Cruciate Ligament Rupture

Rupture of the cruciate ligament may occur suddenly or gradually and this can be reflected in the appearance of the signs of the condition which include lameness and stiffness of the knee. Full rupture of the cruciate ligament causes instability of the knee and this may lead to joint swelling and wasting (atrophy) of the muscles of the hind limb.

Rupture or tear can be caused by trauma or age related changes, although the size and conformation of some dogs makes them more likely to suffer from this condition.

Symptoms and Diagnosis

The initial symptom is often acute lameness with the affected leg, the dog may use the leg walking but will stand with the toes just touching the ground. Dogs with cruciate ligament rupture often prefer to sit with the affected limb straightened out in front of them rather than tucked up; this is because they do not like to flex the knee. Clicking noises may be heard and swelling may be present. The process of osteoarthritis will have begun and will tend to progress with time.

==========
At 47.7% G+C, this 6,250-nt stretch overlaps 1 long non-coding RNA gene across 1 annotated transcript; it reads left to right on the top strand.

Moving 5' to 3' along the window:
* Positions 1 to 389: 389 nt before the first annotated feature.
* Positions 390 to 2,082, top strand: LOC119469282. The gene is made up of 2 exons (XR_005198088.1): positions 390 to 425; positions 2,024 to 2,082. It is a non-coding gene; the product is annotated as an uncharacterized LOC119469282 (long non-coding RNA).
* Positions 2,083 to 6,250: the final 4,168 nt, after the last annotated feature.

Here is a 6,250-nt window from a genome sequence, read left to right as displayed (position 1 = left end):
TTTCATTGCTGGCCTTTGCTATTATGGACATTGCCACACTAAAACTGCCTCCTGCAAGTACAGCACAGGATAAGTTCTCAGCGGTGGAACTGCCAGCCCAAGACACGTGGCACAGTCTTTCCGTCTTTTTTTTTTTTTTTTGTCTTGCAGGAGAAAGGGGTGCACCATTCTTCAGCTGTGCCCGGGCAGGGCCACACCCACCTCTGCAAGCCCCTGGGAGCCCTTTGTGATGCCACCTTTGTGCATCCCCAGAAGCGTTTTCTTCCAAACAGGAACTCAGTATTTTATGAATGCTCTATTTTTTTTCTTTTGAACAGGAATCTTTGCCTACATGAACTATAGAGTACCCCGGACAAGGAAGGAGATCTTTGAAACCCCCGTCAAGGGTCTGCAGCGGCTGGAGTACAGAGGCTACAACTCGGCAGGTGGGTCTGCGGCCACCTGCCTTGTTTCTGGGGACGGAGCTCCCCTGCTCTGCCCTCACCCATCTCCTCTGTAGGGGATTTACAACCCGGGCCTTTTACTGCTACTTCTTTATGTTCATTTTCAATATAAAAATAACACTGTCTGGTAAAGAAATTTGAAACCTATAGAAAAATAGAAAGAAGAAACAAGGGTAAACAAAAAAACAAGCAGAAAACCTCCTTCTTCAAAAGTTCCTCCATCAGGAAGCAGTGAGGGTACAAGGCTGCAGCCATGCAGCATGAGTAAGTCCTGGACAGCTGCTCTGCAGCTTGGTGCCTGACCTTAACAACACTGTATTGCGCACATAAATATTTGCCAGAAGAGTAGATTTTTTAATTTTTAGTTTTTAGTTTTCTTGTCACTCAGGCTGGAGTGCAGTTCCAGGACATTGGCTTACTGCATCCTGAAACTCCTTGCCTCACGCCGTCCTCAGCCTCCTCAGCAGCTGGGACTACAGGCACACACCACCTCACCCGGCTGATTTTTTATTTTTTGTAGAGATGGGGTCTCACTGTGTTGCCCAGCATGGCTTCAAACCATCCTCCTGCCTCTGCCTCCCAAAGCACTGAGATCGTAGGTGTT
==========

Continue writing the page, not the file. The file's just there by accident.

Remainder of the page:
Diagnosis is by veterinary examination and x-ray.


If causing persistent problems, and especially in larger dogs, the condition is best treated with surgery to stabilise the knee. There are many different surgical techniques for treating the condition. Some of the common surgical techniques used to treat the condition include:

  • Intracapsular Technique - Replacing the ligament with a graft
  • Extracapsular Technique - Restoring stability using sutures
  • Periarticular Technique - Tibial Plateau Leveling Osteotomy (TPLO) restoring the stability by altering the anatomy of the stifle.

In the long run, all joints with cruciate ligament rupture will develop some degree of osteoarthritis. However, for most dogs the response to surgery is good and the osteoarthritis does not seem to cause problems for several years.

An appropriate period of convalescence and rehabilitation will follow surgery, ideally including Hydrotherapy and Physiotherapy and Medication for pain relief.